For most of human history, our inventions and innovations have been at a scale that’s literally easy to grasp. From the largest cathedral to the finest pocket watch, everything that went into our constructions has been something we could see with our own eyes and manipulate with our hands. But in the middle of the 20th century, we started making really, really small stuff: semiconductors. For the first time, we were able to create mechanisms too small to be seen with the naked eye, and too fine to handle with our comparatively huge hands. We needed a way to scale these devices up somewhat to make them useful parts. In short, they needed to be packaged.
We know that the first commercially important integrated circuits were packaged in the now-familiar dual in-line package (DIP), the little black plastic millipedes that would crawl across circuit boards for the next 50 years. As useful and versatile as the DIP was, and for as successful as the package became, its design was anything but obvious. Let’s take a look at the dual in-line package and how it got that way.
However you sell your kits online, you’ll have to find a means of shipping them to the customer. For an online operation this unseen part of the offering is more important than any other when it comes to customer satisfaction, yet so many large players get it so wrong.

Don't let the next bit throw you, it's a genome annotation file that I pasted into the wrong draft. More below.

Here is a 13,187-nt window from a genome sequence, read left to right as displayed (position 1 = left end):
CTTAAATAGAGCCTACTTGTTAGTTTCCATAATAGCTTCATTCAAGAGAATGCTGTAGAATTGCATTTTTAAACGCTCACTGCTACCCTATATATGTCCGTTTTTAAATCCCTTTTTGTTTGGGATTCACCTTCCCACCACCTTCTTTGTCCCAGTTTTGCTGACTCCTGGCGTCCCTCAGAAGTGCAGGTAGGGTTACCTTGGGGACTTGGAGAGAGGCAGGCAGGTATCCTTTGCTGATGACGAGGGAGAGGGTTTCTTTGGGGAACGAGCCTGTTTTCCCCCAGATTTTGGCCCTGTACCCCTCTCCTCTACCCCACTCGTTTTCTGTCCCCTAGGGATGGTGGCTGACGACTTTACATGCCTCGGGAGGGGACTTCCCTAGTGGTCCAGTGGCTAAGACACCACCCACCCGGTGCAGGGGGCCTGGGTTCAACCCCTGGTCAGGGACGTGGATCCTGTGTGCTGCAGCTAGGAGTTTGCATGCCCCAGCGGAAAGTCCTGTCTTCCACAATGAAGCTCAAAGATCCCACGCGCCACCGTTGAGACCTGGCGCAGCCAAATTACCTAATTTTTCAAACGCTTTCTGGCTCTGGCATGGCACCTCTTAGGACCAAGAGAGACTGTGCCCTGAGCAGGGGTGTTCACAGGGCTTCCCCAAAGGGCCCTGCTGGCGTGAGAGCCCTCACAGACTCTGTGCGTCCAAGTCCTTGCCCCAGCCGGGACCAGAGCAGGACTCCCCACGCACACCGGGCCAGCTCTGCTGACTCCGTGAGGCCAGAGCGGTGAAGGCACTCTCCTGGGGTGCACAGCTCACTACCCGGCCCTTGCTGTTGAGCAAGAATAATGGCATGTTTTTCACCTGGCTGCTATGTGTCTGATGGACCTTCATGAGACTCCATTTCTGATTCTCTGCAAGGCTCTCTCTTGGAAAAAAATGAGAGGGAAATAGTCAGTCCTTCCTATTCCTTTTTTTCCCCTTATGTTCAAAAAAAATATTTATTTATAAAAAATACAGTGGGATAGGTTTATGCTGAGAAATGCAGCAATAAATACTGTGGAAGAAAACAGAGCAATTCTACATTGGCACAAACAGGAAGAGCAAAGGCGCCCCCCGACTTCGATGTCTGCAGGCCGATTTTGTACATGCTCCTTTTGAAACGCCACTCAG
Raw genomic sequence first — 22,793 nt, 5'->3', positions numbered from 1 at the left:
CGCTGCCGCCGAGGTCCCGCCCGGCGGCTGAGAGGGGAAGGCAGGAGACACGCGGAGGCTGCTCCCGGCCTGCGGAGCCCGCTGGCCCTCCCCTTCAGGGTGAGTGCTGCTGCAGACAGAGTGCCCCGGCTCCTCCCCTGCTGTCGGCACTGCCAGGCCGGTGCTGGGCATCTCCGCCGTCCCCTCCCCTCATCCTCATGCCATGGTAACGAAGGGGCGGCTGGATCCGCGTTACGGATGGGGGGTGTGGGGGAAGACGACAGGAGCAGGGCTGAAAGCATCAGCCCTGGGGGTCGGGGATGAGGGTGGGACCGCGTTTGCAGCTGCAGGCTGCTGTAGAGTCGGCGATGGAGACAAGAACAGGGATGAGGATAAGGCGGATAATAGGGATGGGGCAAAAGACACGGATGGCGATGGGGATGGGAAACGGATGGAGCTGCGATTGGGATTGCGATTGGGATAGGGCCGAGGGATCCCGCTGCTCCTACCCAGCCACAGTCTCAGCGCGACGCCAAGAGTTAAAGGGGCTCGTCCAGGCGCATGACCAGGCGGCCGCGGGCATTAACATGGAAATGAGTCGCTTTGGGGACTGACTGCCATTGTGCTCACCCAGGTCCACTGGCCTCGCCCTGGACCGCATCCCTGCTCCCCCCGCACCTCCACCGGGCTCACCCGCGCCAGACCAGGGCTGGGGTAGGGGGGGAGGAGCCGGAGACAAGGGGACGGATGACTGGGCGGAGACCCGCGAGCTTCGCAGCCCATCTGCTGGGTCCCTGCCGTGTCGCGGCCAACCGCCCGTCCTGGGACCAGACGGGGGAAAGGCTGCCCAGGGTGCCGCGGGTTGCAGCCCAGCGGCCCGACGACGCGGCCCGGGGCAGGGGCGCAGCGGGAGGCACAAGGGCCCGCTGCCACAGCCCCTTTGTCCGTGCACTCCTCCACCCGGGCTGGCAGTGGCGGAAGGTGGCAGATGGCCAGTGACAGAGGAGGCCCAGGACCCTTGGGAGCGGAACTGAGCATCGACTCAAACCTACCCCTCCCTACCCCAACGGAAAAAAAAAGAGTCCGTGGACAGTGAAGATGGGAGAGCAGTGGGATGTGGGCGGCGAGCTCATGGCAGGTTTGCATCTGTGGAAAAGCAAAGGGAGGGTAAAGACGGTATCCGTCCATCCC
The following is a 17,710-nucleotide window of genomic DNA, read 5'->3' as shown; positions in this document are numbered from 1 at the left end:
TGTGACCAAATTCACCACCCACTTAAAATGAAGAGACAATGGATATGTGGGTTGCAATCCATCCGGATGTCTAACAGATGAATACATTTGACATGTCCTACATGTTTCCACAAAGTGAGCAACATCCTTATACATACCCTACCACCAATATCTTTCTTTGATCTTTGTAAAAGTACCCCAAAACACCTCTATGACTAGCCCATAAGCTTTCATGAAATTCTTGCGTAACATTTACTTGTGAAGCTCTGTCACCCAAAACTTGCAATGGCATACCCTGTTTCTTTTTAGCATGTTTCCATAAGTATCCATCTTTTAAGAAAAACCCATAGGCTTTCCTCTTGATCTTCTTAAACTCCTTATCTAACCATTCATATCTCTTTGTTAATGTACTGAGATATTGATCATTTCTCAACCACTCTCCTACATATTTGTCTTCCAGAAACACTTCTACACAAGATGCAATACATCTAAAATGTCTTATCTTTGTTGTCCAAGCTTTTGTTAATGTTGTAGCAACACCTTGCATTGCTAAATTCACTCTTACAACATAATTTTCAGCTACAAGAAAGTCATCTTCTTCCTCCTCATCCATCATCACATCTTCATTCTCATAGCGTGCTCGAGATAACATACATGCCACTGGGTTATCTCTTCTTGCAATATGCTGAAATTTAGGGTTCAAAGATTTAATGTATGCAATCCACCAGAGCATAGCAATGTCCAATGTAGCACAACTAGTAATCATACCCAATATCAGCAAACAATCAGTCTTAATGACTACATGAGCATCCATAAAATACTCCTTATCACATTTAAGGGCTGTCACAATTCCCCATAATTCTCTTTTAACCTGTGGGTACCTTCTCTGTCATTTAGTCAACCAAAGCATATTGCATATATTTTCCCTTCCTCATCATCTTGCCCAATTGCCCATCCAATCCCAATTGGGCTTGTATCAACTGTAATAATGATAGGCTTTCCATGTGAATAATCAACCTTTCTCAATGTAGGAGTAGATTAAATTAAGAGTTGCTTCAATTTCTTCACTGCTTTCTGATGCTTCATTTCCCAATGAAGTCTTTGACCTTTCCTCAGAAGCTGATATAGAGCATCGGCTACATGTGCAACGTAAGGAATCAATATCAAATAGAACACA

This is the final article in a series looking on the process of creating and selling a commercial kit from a personal electronic project (read all the posts in this series). We’ve looked at the market, assembling the kit and its instructions, and how to set up an online sales channel. In this part we’ll look at what happens when you’ve made the sale, how to get it safely to the customer and how to keep the customer happy after the sale by offering support for your products. We’ll also give a nod to marketing your site, ensuring a fresh supply of customers.
The blurry image above is a snap of toy cars as they zoom around a multi-lane, multi-level, maniacal-maze called Metropolis II. We originally took a look at the video after the break (do it now!) but found more information on [Chris Burden’s] kenetic sculpture in this NYT article. He and eight studio artists began work on the project back in 2006. They built 1200 custom designed cars and gave them a huge city to traverse, with up to 18 lanes at times. The work is not yet done, and the video below is dated (having been filmed in 2009), but project is slated to conclude in about two months and the installation has already been snapped up by the Los Angeles County Museum of Art.
And here we thought this was the product of an out-of-work packaging system design engineer. Nope, it’s art, and it certainly eclipses other kinetic sculptures we’ve seen.